When she was on campus in Boston, He frequently attended office hours with professors and built up a network of mentors by introducing herself to faculty members who weren’t even her instructors. But it is difficult to make those kinds of connections via Zoom. Still, she said professors are reaching out and maintaining as much normalcy as can be had over an internet connection.
“Even though it’s not face-to-face, virtual connection is still kind of nice to have,” He said. “We see so many encouraging emails from professors saying to stay healthy. It’s difficult but the reassurance from professors has made it easier.”
Recognizing the hospitality job market is bleak, faculty members from schools like Boston University and New York University have recommended students consider graduate school to avoid the worst of the downturn or even temporarily find work in a field outside hospitality.
“We’ve been actively bringing students together virtually with industry colleagues to offer advice for the future and personal assessments so students can identify and understand their skill sets,” Boston University School of Hospitality Administration marketing professor Leora Lanz said. “We don’t want to lose these passionate students to other fields, but if skills can transcend our industry and it means a job in the short term, then we completely understand. No one will fault students for finding jobs elsewhere; when ready, the industry will welcome them back.”
While graduating seniors remain a priority, universities are also concerned with the academic pipeline and what potential students who are currently in high school may be thinking about the travel industry. Two-thirds of the 701,000 jobs lost in March came from the hospitality sector, according to the U.S. Bureau of Labor Statistics. Analysts expect that number to go significantly higher when they are revised next month, and hospitality schools are concerned ongoing furloughs could spook college applicants into avoiding the industry altogether.
“The fact this industry has been hit so dramatically shows the economic power of hospitality. If we shut down, all else shuts down too,” Lanz said. “This is our message to prospective students who are considering our undergraduate or graduate programs. Our industry is one of passion and holds such economic power globally where our students are certain to make a difference.”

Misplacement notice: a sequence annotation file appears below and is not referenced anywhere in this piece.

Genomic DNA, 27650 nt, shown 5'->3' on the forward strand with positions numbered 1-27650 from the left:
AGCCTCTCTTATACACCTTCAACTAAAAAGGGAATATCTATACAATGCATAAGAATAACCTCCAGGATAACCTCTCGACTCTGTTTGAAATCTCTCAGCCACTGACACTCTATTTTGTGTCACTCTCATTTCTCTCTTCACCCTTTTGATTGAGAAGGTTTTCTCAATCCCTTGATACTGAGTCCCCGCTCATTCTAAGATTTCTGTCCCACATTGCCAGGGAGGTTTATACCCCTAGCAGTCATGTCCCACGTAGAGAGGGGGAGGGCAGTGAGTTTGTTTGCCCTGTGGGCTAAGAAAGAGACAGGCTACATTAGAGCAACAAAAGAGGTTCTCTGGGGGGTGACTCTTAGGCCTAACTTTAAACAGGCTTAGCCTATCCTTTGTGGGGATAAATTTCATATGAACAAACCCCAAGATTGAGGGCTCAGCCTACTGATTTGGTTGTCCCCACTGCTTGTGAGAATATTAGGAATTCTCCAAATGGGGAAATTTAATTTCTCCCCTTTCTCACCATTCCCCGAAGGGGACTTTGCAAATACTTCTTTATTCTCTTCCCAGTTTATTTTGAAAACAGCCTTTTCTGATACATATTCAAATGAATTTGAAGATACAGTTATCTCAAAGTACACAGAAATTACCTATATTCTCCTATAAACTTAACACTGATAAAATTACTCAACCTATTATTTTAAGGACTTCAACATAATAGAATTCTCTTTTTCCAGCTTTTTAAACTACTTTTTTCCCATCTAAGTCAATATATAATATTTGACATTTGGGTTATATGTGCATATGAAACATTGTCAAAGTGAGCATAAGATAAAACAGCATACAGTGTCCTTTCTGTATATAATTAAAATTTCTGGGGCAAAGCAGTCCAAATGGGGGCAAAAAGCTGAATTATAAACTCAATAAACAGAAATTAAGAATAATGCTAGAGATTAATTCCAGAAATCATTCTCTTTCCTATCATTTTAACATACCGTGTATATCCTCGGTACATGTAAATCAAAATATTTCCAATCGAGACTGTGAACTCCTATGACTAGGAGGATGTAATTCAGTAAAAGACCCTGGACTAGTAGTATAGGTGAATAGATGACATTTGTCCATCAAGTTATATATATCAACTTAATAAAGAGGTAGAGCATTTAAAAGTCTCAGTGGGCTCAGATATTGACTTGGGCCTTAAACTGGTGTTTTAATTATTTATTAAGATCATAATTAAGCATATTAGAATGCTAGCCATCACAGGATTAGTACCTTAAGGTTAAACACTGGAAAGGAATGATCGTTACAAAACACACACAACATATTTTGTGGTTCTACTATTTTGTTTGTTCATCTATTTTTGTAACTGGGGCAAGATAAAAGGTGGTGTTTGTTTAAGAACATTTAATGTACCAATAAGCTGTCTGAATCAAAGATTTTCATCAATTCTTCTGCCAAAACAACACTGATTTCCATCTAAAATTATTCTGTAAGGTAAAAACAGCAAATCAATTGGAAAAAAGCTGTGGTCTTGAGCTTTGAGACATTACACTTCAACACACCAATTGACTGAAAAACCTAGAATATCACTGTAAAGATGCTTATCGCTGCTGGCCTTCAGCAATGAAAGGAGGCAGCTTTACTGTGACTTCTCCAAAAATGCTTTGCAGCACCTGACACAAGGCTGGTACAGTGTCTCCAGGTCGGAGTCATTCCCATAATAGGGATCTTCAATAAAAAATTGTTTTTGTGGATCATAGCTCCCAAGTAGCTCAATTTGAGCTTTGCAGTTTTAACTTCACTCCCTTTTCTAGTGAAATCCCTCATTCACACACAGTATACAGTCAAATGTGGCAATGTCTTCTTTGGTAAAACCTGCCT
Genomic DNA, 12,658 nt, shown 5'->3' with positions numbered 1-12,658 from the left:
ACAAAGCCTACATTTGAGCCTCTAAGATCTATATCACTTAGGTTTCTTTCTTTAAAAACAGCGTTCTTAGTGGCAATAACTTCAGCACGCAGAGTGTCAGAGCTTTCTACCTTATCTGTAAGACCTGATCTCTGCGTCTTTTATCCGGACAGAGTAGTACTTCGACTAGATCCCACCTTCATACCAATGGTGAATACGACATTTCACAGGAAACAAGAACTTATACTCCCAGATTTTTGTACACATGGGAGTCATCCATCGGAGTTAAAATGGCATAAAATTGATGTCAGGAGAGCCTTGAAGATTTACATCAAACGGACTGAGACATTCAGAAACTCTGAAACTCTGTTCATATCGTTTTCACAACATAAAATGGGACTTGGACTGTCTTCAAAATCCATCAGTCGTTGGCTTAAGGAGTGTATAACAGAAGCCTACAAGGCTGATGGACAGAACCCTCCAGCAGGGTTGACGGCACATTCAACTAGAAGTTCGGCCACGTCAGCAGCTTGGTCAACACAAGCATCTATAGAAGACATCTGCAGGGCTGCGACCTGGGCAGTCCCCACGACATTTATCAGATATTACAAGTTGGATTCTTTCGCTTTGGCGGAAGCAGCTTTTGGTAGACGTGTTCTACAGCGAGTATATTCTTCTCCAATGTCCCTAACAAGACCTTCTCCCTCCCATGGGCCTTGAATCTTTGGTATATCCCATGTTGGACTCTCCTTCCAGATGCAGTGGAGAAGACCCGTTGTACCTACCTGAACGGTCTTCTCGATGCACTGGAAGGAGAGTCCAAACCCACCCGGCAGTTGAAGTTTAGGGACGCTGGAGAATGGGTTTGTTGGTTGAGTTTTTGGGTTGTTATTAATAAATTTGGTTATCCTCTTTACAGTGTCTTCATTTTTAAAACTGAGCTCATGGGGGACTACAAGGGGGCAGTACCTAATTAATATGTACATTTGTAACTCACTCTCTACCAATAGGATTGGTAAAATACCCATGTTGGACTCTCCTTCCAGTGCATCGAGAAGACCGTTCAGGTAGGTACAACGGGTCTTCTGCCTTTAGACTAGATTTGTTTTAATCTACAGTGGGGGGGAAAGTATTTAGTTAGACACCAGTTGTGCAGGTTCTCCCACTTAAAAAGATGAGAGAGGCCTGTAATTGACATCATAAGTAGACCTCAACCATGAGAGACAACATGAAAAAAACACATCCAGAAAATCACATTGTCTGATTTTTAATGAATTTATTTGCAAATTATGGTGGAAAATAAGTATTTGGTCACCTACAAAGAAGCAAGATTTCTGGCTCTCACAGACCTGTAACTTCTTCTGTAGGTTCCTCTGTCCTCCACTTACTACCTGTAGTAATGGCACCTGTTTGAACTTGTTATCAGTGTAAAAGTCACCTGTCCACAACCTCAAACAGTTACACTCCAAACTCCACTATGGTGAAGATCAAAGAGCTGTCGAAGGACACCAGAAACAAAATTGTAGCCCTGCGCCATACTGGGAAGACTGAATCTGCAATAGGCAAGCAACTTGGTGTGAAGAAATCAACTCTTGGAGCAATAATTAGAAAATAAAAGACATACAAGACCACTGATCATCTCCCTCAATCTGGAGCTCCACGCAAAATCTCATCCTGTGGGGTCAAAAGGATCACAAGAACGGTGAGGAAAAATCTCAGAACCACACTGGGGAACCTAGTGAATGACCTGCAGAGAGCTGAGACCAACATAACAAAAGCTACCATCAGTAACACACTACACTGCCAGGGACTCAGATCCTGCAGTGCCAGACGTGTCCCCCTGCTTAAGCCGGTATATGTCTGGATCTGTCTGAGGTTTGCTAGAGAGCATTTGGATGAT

Preparing for a Comeback
Faculty members are bringing coronavirus into daily lessons to offer real-life crisis management training. Ed Salvato, a professor at NYU’s tourism and hospitality marketing graduate program, cancelled the business case study he originally planned this semester in favor of having students follow a brand and analyze their coronavirus recovery strategy.
“It’s not that I’m expecting students to come to class with a magic bullet for the industry, but I want to get their heads in that space,” Salvato said. “Ideally, they’re going to be at a job on a group still thinking of recovery into 2021.”
Marketing classes at Boston University began the semester drafting up real advertising plans for some of the city’s restaurants, but that has since evolved into building business strategies on how to bring in revenue while the city continues to mandate no table service and only take-out business, Weber said.
“We’ve kind of turned into crisis PR people because you don’t want to send the wrong message at a time like this,” she added.
Despite their chosen industry suffering a massive economic blow, students interviewed for this story say they aren’t deterred. Even if they have to find work in a different sector, each student told Skift they would want to return to hospitality as soon as possible and also recommend incoming college freshman still pursue a degree in hospitality.
“I’ve known I wanted to study the hospitality business since the seventh grade,” Burge said. “That isn’t going away.”
As of Monday, Florida Atlantic University had more than 55,000 applicants from 138 countries sign up for a free hospitality certificate program, Ricci said. The university is considering adding a second session due to the overwhelming interest.
Burge and Townsend continue to serve as student ambassadors for the University of Denver’s hospitality program and speak on Zoom town halls to parents and prospective students. Applications to the program are up 20 percent, according to Fritz Knoebel School of Hospitality Management Director and Associate Professor David Corsun.
“Despite how it feels right now, despite the emotional reactions they’re experiencing, and despite the hard lessons in the intolerable ambiguity, our students are resilient that their future is still bright, that opportunity will still exist, and this is not a game-ender,” Corsun added. “It is a game-changer in the near-term. It may change some things longer-term, but it’s not a game-ender.”